Imagine you're attacked by a pit bull. It jumps up, clamps its jaws down hard on your hand, and with a drooling snap, it bites your middle finger off; it then staggers back while you stare at the bleeding stump; the pit bull looks up at you, swallows your finger dramatically, pauses for effect, and then vomits out your finger, right there, at your feet. You're probably not laughing. But four years later, as you tell the tale in the pub, it's a great story, and everybody laughs. Tragedy plus time equals comedy.

But wait: that's because it happened to you. Therefore you need the time to get over the pain, to become accustomed to typing without that finger, to go outside without wetting yourself every time you see a dog. So, let's imagine we're all walking back home, late at night, a big group of us, drunk and happy. It's after a long evening of, say, karaoke. Our voices are hoarse, our crotches damp, our feet sore, and if we hear Coldplay one more time, we're going to fucking hit something. And along comes a pitbull. It jumps up clamps its jaws down hard on somebody else's hand, and with a drooling snap, it bites that person's middle finger off; it then staggers back while everybody stares at the bleeding stump; the pit bull looks up, swallows the finger dramatically, pauses for effect, and then vomits out the finger, right there, at our feet. I still think that the laughter would come later. I still think that we would be screaming, calling for help, traumatically dissociating and mumbling the words to The Scientist, and not laughing. So, the rule stands: Tragedy plus time equals comedy.

But, of course, as a rule, it's also rubbish. Countless are the times when, once the moment has passed, once the fire has dimmed, once the tide has turned, that jokeisn't funny anymore. So what about Gottfried's tweet-jokes? How do they stand the test of time? Are they any better or worse now that some so-called "time" has passed? Here are the "worst ten" of the twelve he tweeted. I should defer on judging them, because this is the second time I saw them, but, as I've discovered, because I'm writing this blog, I don't actually have to defer to anybody. So, here's my "judgement": on the day, I thought that one or two were quite funny, though most of them were shudderingly bad. But the one or two I thought were quite funny on the day don't seem so funny now. Hmm. Time's tricks are a mystery.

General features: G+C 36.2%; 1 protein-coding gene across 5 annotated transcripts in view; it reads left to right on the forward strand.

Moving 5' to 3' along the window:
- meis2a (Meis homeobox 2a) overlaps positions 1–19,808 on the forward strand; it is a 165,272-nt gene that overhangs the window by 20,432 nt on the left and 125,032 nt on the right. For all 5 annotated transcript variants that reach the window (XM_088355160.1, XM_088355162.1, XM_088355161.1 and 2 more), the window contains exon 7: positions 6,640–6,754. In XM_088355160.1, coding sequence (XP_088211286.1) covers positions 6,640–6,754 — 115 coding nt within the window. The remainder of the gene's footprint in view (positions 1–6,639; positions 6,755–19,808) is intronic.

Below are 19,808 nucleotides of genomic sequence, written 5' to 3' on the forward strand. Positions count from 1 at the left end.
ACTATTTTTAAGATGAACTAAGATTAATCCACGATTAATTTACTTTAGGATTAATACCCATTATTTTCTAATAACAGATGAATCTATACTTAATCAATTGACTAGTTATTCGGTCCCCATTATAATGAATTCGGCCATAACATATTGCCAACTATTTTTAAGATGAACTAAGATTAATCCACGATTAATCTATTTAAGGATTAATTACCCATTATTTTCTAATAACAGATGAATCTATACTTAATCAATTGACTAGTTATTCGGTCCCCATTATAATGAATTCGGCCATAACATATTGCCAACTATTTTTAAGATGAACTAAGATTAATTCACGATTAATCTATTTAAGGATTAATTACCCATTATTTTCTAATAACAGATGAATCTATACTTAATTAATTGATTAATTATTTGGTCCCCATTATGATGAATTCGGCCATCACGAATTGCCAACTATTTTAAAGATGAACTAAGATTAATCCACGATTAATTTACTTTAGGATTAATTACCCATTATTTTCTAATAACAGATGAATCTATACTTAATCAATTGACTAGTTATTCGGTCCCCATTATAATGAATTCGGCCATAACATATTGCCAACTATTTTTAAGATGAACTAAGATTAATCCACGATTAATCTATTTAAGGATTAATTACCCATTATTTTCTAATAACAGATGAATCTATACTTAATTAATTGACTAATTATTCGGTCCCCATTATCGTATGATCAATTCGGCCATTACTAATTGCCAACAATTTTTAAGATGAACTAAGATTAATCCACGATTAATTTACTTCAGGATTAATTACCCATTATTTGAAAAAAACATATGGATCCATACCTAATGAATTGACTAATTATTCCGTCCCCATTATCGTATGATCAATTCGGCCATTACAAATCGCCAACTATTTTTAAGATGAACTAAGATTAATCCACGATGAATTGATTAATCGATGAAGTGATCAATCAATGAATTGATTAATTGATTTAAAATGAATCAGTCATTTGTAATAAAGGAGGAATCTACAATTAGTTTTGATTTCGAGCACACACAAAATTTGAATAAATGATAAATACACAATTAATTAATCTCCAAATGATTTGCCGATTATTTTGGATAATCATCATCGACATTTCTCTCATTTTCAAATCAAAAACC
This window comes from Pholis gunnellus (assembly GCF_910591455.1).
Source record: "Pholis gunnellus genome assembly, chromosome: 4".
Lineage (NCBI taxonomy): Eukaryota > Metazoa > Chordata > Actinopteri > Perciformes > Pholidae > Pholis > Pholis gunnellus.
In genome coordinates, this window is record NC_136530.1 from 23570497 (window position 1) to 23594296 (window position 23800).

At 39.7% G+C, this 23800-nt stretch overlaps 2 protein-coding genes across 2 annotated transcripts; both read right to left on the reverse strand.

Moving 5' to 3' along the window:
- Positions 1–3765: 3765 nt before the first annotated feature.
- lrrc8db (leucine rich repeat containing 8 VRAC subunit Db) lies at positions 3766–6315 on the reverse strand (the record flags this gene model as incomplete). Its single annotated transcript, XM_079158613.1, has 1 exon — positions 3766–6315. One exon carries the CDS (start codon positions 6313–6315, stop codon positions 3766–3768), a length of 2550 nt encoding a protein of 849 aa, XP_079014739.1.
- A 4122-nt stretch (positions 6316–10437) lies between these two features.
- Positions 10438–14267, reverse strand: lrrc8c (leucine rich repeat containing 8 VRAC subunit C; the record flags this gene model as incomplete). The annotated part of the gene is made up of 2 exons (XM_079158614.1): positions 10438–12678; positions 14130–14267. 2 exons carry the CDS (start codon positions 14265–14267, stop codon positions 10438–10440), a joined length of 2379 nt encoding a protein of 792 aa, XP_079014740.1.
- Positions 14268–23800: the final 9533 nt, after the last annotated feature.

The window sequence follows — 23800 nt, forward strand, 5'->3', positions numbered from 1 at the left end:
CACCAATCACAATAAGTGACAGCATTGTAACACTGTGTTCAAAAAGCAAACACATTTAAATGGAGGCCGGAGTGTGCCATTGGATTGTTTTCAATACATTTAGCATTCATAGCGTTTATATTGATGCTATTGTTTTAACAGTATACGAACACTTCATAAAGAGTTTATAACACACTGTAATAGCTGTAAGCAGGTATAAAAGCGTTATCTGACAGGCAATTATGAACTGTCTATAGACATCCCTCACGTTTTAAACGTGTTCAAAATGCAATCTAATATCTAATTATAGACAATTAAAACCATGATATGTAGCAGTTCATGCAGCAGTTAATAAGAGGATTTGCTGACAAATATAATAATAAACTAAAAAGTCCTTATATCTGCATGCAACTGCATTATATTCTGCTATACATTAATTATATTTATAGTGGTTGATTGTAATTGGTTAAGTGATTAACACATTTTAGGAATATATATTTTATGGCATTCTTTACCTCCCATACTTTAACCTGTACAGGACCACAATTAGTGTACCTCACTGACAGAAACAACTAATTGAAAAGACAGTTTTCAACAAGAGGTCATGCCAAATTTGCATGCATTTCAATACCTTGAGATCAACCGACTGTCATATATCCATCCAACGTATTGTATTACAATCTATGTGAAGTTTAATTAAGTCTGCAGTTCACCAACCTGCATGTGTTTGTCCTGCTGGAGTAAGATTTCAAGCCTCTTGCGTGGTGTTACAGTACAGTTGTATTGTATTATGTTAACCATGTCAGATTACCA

So, what is the relationship between a joke, tragedy, and time? If there is to be a rule, it would probably involve something like Tragedy plus timing equals comedy: the time of the joke relative to the tragedy, the relationship of the joker and the audience to the time of the joke relative to the tragedy, but also its rhythms, its patter, and, perhaps the real twist, the real problem, how much comic bang you get for the tragic buck. In other words, how we judge the timing depends in part on how good the joke is, while the quality of the joke is affected by the timing.

In any case, this passing scandal involved the usual chest-thumping and shock, horror, outrage, and lots of reader polls about whether or not the jokes were funny. Gottfriend had to share the stage, though, with a somewhat more impressive figure.50 Cent also started cracking jokes about the Tsunami on the day, and so the chest-thumping and shock, horror, outrage was distributed amongst the celebrities. (I honestly think that more journalists troll twitter for something to write about than report on what is happening outside the twitterverse; everyday and in every way, we're getting closer and closer to having our entire lives mediated by celebrities).

So why do we tell sick jokes? This post runs through some of the most famous reasons: coping, hostility, fear, and -- full credit to the author -- dismisses these explanations (or at least problematises them); it's worth reading for the jokes included therein, including ones about Japan. They are far better than Gottfried's tweets. And maybe, today, instead of asking about why "we" tell these jokes, perhaps we should end this meditation on why Gottfried tells jokes like this. He has an answer, and he cites his source.

No comments: